A specific disease will of course have its effects on other portions of the body as well, [effects] which have not been studied, or even known. Such inoculations, therefore, cannot take that into consideration. There are also cases where alterations occur after inoculation, so that for a while people actually become carriers of diseases, and can infect others.
There are individuals who very rarely get ill whether or not they are inoculated, and who are not sensitive in the health area. I am not implying, therefore, that all people react negatively to inoculations. In the most basic of terms, however, inoculations do no good, either, though i am aware that medical history would seem to contradict .
At certain times, and more particularly at the birth of medical science in modern times, the belief in inoculation, if not by the populace then by the doctors, did possess the great strength of new suggestion and hope — but I am afraid that scientific medicine has caused as many new diseases as it has cured. When it saves lives, it does so because of the intuitive healing understanding of the physician, or because the patient is so impressed by the great efforts taken in his or her behalf, and therefore is convinced second handedly of his own worth.
Physicians, of course, are also constantly at the beck and call of many people who will take no responsibility at all for their own well-being, who will plead for operations that do not need. The physician is also visited by people who do not want to get well, and use the doctor and his or her methods as justification for further illness, saying, “The doctor is no good,” or “The medicine will not work,” therefore blaming the doctor for a way of life they have no intention of changing.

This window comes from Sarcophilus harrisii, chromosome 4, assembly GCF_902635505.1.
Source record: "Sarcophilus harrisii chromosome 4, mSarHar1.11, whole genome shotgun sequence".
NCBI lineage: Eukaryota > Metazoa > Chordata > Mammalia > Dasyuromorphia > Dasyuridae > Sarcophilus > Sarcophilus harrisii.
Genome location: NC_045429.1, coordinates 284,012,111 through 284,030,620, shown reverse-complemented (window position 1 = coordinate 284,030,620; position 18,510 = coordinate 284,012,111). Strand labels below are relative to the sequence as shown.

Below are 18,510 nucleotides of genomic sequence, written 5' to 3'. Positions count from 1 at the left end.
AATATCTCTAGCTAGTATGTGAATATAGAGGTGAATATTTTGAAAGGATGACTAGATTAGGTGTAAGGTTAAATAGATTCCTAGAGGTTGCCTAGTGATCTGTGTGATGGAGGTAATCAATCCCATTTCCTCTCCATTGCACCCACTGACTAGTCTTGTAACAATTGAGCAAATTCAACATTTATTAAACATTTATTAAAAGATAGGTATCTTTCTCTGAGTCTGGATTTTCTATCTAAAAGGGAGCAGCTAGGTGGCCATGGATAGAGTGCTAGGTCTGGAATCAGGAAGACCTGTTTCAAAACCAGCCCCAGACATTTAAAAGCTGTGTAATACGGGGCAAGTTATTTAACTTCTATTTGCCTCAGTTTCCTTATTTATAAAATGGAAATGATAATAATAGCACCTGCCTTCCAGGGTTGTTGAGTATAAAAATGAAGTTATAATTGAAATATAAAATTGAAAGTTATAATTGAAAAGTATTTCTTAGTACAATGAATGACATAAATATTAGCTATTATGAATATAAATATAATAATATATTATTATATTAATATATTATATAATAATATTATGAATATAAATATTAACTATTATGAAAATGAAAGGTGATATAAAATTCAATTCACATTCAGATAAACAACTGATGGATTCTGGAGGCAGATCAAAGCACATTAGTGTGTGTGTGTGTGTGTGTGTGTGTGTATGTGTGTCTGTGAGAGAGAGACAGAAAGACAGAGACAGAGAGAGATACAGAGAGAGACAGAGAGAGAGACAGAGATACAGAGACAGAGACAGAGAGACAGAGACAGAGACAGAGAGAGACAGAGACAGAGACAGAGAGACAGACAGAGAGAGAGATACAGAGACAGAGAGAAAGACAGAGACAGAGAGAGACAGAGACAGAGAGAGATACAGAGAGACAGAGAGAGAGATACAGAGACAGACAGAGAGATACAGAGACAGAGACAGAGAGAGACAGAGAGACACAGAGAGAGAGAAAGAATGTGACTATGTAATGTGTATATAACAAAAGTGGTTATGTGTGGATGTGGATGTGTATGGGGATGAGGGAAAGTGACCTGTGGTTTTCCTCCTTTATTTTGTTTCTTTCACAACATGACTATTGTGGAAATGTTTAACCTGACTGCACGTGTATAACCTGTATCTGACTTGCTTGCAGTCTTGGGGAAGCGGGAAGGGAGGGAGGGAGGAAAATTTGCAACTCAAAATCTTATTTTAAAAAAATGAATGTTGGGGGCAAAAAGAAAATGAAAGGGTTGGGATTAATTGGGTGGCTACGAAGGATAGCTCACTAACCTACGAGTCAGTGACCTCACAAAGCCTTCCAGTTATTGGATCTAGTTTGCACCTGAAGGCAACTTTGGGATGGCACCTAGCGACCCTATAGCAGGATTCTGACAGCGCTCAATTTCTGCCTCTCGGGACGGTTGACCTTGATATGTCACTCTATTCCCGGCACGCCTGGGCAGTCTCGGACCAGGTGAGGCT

The physician is also caught between his religious beliefs and his scientific beliefs. Sometimes these conflict, and sometimes they only serve to deepen his or her feelings that the body, left alone, will get any disease possible.
Again, we cannot separate our systems of values and our most intimate philosophical judgments from the other areas of our private or mass experience.
In this country, our tax dollars go for many medical experiments and preventative-medicine drives — because we do not trust the good intent of our own bodies. In the same way, our government funds [also] go into military defenses to prevent war, because it we do not trust our own body’s good intent toward us, we can hardly trust any good intent on the part of our fellowmen.
In fact, then, preventative medicine and outlandish expenditures for preventative defense are quite similar. In each case there is the anticipation of disaster — in one case from the familiar body, which can be attacked by deadly diseases at any time, and is seemingly at least without defenses; and in the other case from the danger without: exaggerated, ever-threatening, and ever to be contended with.
Disease must be combatted, fought against, assaulted, wiped out. In many ways the body becomes almost like an alien battleground, for many people trust it so little that it comes highly suspect. Man and woman then seems pitted against nature. Some people think of themselves as patients, as others, for example, might think of themselves as students. Such people are those who are apt to take preventative measures against whatever disease is in fashion or in season, and hence take the brunt or medicine’s unfortunate aspects, when there is no cause.